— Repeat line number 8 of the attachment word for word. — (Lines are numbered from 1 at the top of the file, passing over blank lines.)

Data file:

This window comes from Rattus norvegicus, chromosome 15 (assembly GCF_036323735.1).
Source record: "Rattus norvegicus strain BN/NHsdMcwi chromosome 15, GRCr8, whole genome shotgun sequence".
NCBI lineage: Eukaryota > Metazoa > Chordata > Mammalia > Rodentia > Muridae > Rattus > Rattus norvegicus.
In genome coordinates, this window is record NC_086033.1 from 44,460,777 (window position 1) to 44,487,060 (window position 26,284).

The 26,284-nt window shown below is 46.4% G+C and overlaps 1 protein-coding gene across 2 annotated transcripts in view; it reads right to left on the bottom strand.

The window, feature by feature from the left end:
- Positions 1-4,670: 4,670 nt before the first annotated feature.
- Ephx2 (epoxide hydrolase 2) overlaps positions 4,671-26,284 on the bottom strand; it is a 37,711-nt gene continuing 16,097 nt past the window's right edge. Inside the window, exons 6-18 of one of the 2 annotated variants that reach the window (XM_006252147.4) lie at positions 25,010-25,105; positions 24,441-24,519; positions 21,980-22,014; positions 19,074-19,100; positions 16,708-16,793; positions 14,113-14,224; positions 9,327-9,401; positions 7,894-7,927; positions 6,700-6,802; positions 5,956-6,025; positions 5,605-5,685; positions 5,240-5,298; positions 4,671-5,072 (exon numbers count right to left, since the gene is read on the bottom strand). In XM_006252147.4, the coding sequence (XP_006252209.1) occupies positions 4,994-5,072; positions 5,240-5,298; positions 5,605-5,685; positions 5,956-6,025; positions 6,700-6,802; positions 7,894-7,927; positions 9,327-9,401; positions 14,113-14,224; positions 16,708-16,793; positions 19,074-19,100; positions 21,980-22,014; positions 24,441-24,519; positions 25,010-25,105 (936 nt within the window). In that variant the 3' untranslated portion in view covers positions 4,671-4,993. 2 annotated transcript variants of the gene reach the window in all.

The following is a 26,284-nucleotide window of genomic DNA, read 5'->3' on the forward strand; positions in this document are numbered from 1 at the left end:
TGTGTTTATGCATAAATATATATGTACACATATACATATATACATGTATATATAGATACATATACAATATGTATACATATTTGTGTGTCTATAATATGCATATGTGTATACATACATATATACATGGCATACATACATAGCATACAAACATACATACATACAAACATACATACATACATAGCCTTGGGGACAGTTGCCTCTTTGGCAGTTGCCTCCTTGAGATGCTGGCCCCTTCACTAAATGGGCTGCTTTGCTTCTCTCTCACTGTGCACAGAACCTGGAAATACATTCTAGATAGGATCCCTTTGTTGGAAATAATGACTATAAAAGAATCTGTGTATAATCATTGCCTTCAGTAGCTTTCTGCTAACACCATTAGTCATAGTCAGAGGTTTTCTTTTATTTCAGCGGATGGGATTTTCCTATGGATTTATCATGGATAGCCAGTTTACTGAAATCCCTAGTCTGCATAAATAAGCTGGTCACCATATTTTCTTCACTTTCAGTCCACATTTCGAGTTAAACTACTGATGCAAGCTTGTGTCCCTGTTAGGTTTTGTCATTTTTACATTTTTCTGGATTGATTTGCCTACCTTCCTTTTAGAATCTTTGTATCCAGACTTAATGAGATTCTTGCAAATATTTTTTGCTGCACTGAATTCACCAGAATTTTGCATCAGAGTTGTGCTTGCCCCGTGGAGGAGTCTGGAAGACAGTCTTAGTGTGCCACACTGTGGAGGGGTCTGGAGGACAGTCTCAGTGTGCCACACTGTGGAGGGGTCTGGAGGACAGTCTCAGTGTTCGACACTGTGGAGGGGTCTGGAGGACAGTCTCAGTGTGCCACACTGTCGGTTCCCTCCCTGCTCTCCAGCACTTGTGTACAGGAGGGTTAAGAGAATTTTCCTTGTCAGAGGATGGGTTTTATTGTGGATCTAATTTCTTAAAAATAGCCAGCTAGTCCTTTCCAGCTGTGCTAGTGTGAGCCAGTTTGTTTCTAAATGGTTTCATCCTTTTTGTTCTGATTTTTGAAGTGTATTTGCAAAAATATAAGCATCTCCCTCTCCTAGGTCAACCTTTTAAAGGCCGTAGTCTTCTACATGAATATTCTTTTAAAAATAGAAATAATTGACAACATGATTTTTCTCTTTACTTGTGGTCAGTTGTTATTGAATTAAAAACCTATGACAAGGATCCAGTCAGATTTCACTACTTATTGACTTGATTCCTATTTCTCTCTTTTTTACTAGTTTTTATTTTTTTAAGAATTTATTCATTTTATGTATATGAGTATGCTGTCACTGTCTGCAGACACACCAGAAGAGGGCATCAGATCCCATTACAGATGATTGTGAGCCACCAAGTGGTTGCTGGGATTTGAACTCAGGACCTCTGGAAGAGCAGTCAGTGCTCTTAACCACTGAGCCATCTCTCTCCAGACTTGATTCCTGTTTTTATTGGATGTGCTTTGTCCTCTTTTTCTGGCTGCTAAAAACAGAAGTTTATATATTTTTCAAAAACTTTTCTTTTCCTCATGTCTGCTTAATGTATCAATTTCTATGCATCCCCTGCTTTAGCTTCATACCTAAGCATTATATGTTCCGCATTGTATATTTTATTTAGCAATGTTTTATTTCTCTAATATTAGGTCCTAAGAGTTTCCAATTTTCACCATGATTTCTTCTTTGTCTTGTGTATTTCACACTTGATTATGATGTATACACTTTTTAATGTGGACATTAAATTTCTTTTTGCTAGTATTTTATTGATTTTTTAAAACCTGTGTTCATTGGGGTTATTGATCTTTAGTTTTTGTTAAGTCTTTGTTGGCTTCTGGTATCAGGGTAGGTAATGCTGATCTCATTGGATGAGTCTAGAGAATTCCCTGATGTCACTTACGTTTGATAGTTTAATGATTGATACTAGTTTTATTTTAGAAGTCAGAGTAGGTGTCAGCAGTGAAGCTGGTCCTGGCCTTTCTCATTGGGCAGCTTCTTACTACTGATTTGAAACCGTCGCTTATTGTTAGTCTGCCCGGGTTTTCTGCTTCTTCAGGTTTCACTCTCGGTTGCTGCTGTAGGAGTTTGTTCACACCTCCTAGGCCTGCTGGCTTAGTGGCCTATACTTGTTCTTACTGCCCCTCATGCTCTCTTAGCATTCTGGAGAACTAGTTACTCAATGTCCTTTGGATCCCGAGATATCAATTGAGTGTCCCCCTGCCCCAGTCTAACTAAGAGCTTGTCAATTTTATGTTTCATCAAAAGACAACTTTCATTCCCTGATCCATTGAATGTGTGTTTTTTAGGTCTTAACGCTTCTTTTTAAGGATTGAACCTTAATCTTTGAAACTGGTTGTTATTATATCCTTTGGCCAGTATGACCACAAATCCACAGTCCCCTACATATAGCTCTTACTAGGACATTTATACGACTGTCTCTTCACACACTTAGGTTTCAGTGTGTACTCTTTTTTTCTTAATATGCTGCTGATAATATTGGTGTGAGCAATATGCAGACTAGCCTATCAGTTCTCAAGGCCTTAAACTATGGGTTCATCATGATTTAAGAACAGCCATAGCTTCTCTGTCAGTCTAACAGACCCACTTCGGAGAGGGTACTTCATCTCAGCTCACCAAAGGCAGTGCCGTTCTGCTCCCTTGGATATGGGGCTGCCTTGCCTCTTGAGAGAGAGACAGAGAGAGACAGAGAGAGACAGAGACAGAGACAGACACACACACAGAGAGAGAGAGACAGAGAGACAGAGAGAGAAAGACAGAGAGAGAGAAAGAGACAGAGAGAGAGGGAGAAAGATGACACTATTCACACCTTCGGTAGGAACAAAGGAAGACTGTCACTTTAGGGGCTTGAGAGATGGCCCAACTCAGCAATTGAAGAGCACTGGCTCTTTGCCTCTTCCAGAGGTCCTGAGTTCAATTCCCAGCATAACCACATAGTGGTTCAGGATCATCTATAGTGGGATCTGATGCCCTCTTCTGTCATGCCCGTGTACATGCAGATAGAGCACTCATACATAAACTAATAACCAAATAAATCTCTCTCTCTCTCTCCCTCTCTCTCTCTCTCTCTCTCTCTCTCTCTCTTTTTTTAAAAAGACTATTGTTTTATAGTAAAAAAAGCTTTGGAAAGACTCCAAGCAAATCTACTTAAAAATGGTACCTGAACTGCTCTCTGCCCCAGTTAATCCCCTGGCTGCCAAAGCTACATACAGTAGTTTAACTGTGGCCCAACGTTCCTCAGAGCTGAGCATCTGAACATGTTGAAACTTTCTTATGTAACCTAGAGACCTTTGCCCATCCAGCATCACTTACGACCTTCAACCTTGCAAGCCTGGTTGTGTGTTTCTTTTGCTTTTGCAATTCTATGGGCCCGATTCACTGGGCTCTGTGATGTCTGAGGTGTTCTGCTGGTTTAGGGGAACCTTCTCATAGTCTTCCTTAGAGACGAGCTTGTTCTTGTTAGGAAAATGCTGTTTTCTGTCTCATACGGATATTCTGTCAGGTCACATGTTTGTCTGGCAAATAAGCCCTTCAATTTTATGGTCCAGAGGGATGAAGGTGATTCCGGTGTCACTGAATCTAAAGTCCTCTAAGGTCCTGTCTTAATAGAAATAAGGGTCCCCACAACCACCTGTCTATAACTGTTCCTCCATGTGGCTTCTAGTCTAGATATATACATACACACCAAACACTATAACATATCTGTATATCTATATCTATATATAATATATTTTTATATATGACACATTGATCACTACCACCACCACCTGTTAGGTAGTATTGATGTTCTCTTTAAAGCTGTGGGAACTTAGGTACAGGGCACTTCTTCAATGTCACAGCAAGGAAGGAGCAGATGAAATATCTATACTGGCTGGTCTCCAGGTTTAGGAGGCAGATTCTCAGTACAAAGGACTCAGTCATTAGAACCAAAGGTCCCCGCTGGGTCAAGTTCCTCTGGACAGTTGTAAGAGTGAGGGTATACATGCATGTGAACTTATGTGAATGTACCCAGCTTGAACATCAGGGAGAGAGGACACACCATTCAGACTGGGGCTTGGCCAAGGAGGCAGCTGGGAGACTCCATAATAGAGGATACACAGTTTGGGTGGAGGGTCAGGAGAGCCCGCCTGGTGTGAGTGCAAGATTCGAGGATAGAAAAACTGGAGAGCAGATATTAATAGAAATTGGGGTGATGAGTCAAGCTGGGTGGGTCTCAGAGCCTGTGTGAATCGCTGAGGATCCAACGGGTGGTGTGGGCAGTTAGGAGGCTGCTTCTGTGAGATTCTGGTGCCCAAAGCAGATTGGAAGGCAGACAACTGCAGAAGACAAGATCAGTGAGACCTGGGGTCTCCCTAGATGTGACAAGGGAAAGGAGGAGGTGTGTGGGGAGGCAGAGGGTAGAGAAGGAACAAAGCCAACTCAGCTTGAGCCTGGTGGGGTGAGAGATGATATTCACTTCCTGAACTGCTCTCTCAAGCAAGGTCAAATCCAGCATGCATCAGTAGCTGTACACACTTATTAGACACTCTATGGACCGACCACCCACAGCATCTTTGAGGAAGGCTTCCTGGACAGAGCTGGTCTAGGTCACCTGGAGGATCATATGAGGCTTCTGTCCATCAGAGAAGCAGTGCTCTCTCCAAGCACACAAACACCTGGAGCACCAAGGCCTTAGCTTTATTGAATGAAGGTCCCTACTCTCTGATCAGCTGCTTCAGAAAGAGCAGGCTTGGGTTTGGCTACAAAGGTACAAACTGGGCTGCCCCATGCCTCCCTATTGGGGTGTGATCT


- Ephx2 (epoxide hydrolase 2) overlaps positions 4,671-26,284 on the bottom strand; it is a 37,711-nt gene continuing 16,097 nt past the window's right edge. Inside the window, exons 6-18 of one of the 2 annotated variants that reach the window (XM_006252147.4) lie at positions 25,010-25,105; positions 24,441-24,519; positions 21,980-22,014; positions 19,074-19,100; positions 16,708-16,793; positions 14,113-14,224; positions 9,327-9,401; positions 7,894-7,927; positions 6,700-6,802; positions 5,956-6,025; positions 5,605-5,685; positions 5,240-5,298; positions 4,671-5,072 (exon numbers count right to left, since the gene is read on the bottom strand). In XM_006252147.4, the coding sequence (XP_006252209.1) occupies positions 4,994-5,072; positions 5,240-5,298; positions 5,605-5,685; positions 5,956-6,025; positions 6,700-6,802; positions 7,894-7,927; positions 9,327-9,401; positions 14,113-14,224; positions 16,708-16,793; positions 19,074-19,100; positions 21,980-22,014; positions 24,441-24,519; positions 25,010-25,105 (936 nt within the window). In that variant the 3' untranslated portion in view covers positions 4,671-4,993. 2 annotated transcript variants of the gene reach the window in all.